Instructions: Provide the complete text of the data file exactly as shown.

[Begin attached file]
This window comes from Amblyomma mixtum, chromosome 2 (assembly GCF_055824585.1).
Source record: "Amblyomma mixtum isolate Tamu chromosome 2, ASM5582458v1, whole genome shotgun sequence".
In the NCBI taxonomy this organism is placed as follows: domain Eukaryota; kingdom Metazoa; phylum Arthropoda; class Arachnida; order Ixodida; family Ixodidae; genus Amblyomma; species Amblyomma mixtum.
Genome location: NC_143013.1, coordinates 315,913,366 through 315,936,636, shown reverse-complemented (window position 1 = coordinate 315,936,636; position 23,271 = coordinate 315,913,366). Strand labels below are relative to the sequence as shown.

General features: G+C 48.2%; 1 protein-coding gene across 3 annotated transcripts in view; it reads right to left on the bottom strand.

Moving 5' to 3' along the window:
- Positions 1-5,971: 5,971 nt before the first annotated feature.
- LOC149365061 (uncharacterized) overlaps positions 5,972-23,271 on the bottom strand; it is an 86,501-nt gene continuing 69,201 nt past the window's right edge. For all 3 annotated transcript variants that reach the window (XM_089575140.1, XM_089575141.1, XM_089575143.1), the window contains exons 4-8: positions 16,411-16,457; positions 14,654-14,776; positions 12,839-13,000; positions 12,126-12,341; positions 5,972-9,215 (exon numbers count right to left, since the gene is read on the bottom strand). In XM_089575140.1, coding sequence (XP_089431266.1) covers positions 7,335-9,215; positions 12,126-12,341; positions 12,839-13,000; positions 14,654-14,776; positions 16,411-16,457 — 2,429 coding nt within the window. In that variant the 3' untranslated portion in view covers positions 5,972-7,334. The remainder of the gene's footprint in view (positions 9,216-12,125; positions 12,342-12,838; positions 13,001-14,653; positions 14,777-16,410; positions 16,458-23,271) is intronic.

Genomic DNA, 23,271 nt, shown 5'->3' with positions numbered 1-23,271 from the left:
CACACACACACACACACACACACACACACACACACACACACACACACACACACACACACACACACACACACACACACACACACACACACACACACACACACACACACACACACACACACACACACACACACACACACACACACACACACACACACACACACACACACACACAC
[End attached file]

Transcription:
This window comes from Amblyomma mixtum, chromosome 2 (assembly GCF_055824585.1).
Source record: "Amblyomma mixtum isolate Tamu chromosome 2, ASM5582458v1, whole genome shotgun sequence".
In the NCBI taxonomy this organism is placed as follows: domain Eukaryota; kingdom Metazoa; phylum Arthropoda; class Arachnida; order Ixodida; family Ixodidae; genus Amblyomma; species Amblyomma mixtum.
Genome location: NC_143013.1, coordinates 315,913,366 through 315,936,636, shown reverse-complemented (window position 1 = coordinate 315,936,636; position 23,271 = coordinate 315,913,366). Strand labels below are relative to the sequence as shown.

General features: G+C 48.2%; 1 protein-coding gene across 3 annotated transcripts in view; it reads right to left on the bottom strand.

Moving 5' to 3' along the window:
- Positions 1-5,971: 5,971 nt before the first annotated feature.
- LOC149365061 (uncharacterized) overlaps positions 5,972-23,271 on the bottom strand; it is an 86,501-nt gene continuing 69,201 nt past the window's right edge. For all 3 annotated transcript variants that reach the window (XM_089575140.1, XM_089575141.1, XM_089575143.1), the window contains exons 4-8: positions 16,411-16,457; positions 14,654-14,776; positions 12,839-13,000; positions 12,126-12,341; positions 5,972-9,215 (exon numbers count right to left, since the gene is read on the bottom strand). In XM_089575140.1, coding sequence (XP_089431266.1) covers positions 7,335-9,215; positions 12,126-12,341; positions 12,839-13,000; positions 14,654-14,776; positions 16,411-16,457 — 2,429 coding nt within the window. In that variant the 3' untranslated portion in view covers positions 5,972-7,334. The remainder of the gene's footprint in view (positions 9,216-12,125; positions 12,342-12,838; positions 13,001-14,653; positions 14,777-16,410; positions 16,458-23,271) is intronic.

Genomic DNA, 23,271 nt, shown 5'->3' with positions numbered 1-23,271 from the left:
CACACACACACACACACACACACACACACACACACACACACACACACACACACACACACACACACACACACACACACACACACACACACACACACACACACACACACACACACACACACACACACACACACACACACACACACACACACACACACACACACACACACACACAC